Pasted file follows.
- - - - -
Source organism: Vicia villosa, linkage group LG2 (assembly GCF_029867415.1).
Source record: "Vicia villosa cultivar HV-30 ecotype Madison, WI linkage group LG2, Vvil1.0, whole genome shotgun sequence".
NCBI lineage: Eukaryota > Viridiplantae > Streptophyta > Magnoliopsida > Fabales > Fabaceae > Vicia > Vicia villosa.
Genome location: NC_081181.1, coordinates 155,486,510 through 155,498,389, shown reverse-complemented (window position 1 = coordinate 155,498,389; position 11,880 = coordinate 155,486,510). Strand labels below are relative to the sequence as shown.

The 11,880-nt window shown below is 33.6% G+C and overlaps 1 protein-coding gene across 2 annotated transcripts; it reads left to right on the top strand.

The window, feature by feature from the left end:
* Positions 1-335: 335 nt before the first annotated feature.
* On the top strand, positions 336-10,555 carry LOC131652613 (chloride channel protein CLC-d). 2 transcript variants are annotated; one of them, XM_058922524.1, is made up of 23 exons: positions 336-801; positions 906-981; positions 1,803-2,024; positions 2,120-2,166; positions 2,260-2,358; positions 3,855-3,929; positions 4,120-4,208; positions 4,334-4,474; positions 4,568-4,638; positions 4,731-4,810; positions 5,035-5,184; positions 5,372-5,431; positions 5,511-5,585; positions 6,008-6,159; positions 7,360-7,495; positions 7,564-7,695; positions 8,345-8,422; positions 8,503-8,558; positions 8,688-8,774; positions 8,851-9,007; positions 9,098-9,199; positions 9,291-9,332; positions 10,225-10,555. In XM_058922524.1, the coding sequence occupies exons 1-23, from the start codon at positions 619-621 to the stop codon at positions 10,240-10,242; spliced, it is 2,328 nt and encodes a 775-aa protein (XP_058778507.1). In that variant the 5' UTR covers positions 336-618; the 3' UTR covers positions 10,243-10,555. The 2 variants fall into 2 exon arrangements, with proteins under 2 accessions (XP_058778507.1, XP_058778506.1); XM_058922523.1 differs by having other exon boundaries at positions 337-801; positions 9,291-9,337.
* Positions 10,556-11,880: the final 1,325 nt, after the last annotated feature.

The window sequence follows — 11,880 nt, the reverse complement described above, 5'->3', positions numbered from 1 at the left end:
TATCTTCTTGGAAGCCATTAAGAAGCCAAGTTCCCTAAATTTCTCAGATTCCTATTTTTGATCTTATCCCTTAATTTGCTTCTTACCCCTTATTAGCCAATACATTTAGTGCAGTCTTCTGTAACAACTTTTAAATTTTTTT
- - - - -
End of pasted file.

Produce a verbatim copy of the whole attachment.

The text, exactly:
Source organism: Vicia villosa, linkage group LG2 (assembly GCF_029867415.1).
Source record: "Vicia villosa cultivar HV-30 ecotype Madison, WI linkage group LG2, Vvil1.0, whole genome shotgun sequence".
NCBI lineage: Eukaryota > Viridiplantae > Streptophyta > Magnoliopsida > Fabales > Fabaceae > Vicia > Vicia villosa.
Genome location: NC_081181.1, coordinates 155,486,510 through 155,498,389, shown reverse-complemented (window position 1 = coordinate 155,498,389; position 11,880 = coordinate 155,486,510). Strand labels below are relative to the sequence as shown.

The 11,880-nt window shown below is 33.6% G+C and overlaps 1 protein-coding gene across 2 annotated transcripts; it reads left to right on the top strand.

The window, feature by feature from the left end:
* Positions 1-335: 335 nt before the first annotated feature.
* On the top strand, positions 336-10,555 carry LOC131652613 (chloride channel protein CLC-d). 2 transcript variants are annotated; one of them, XM_058922524.1, is made up of 23 exons: positions 336-801; positions 906-981; positions 1,803-2,024; positions 2,120-2,166; positions 2,260-2,358; positions 3,855-3,929; positions 4,120-4,208; positions 4,334-4,474; positions 4,568-4,638; positions 4,731-4,810; positions 5,035-5,184; positions 5,372-5,431; positions 5,511-5,585; positions 6,008-6,159; positions 7,360-7,495; positions 7,564-7,695; positions 8,345-8,422; positions 8,503-8,558; positions 8,688-8,774; positions 8,851-9,007; positions 9,098-9,199; positions 9,291-9,332; positions 10,225-10,555. In XM_058922524.1, the coding sequence occupies exons 1-23, from the start codon at positions 619-621 to the stop codon at positions 10,240-10,242; spliced, it is 2,328 nt and encodes a 775-aa protein (XP_058778507.1). In that variant the 5' UTR covers positions 336-618; the 3' UTR covers positions 10,243-10,555. The 2 variants fall into 2 exon arrangements, with proteins under 2 accessions (XP_058778507.1, XP_058778506.1); XM_058922523.1 differs by having other exon boundaries at positions 337-801; positions 9,291-9,337.
* Positions 10,556-11,880: the final 1,325 nt, after the last annotated feature.

The window sequence follows — 11,880 nt, the reverse complement described above, 5'->3', positions numbered from 1 at the left end:
TATCTTCTTGGAAGCCATTAAGAAGCCAAGTTCCCTAAATTTCTCAGATTCCTATTTTTGATCTTATCCCTTAATTTGCTTCTTACCCCTTATTAGCCAATACATTTAGTGCAGTCTTCTGTAACAACTTTTAAATTTTTTT